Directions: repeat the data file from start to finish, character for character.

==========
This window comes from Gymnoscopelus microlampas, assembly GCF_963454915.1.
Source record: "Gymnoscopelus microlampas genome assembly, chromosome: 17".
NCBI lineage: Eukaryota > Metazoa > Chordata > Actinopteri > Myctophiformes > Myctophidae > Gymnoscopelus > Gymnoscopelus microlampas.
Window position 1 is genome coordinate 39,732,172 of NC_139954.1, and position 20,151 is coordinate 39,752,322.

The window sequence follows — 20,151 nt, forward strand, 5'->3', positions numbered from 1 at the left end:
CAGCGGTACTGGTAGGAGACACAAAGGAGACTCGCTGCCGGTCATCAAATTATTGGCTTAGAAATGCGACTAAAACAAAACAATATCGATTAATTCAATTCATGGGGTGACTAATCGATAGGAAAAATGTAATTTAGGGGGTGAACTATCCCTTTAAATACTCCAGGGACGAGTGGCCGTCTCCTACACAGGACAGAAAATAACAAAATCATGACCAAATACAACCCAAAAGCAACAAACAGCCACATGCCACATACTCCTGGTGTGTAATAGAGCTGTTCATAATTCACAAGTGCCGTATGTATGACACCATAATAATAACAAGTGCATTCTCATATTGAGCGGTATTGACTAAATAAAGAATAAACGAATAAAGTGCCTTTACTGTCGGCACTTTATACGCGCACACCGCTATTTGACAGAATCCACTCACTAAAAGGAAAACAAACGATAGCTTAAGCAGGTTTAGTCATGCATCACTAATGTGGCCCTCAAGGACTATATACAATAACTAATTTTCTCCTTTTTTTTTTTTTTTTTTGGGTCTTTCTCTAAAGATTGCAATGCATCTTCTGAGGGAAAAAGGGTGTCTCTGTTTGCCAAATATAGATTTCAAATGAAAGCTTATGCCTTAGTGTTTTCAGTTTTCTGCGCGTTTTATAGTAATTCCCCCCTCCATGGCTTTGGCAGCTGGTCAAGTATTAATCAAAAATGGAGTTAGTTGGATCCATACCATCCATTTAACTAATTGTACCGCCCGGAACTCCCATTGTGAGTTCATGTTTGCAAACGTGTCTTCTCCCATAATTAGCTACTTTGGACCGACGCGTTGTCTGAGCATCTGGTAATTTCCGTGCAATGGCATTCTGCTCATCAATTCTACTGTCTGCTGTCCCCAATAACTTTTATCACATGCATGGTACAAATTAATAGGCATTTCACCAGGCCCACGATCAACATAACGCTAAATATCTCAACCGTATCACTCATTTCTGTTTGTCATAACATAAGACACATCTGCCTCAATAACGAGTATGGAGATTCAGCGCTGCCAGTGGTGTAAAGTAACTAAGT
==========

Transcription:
This window comes from Gymnoscopelus microlampas, assembly GCF_963454915.1.
Source record: "Gymnoscopelus microlampas genome assembly, chromosome: 17".
NCBI lineage: Eukaryota > Metazoa > Chordata > Actinopteri > Myctophiformes > Myctophidae > Gymnoscopelus > Gymnoscopelus microlampas.
Window position 1 is genome coordinate 39,732,172 of NC_139954.1, and position 20,151 is coordinate 39,752,322.

The window sequence follows — 20,151 nt, forward strand, 5'->3', positions numbered from 1 at the left end:
CAGCGGTACTGGTAGGAGACACAAAGGAGACTCGCTGCCGGTCATCAAATTATTGGCTTAGAAATGCGACTAAAACAAAACAATATCGATTAATTCAATTCATGGGGTGACTAATCGATAGGAAAAATGTAATTTAGGGGGTGAACTATCCCTTTAAATACTCCAGGGACGAGTGGCCGTCTCCTACACAGGACAGAAAATAACAAAATCATGACCAAATACAACCCAAAAGCAACAAACAGCCACATGCCACATACTCCTGGTGTGTAATAGAGCTGTTCATAATTCACAAGTGCCGTATGTATGACACCATAATAATAACAAGTGCATTCTCATATTGAGCGGTATTGACTAAATAAAGAATAAACGAATAAAGTGCCTTTACTGTCGGCACTTTATACGCGCACACCGCTATTTGACAGAATCCACTCACTAAAAGGAAAACAAACGATAGCTTAAGCAGGTTTAGTCATGCATCACTAATGTGGCCCTCAAGGACTATATACAATAACTAATTTTCTCCTTTTTTTTTTTTTTTTTTGGGTCTTTCTCTAAAGATTGCAATGCATCTTCTGAGGGAAAAAGGGTGTCTCTGTTTGCCAAATATAGATTTCAAATGAAAGCTTATGCCTTAGTGTTTTCAGTTTTCTGCGCGTTTTATAGTAATTCCCCCCTCCATGGCTTTGGCAGCTGGTCAAGTATTAATCAAAAATGGAGTTAGTTGGATCCATACCATCCATTTAACTAATTGTACCGCCCGGAACTCCCATTGTGAGTTCATGTTTGCAAACGTGTCTTCTCCCATAATTAGCTACTTTGGACCGACGCGTTGTCTGAGCATCTGGTAATTTCCGTGCAATGGCATTCTGCTCATCAATTCTACTGTCTGCTGTCCCCAATAACTTTTATCACATGCATGGTACAAATTAATAGGCATTTCACCAGGCCCACGATCAACATAACGCTAAATATCTCAACCGTATCACTCATTTCTGTTTGTCATAACATAAGACACATCTGCCTCAATAACGAGTATGGAGATTCAGCGCTGCCAGTGGTGTAAAGTAACTAAGT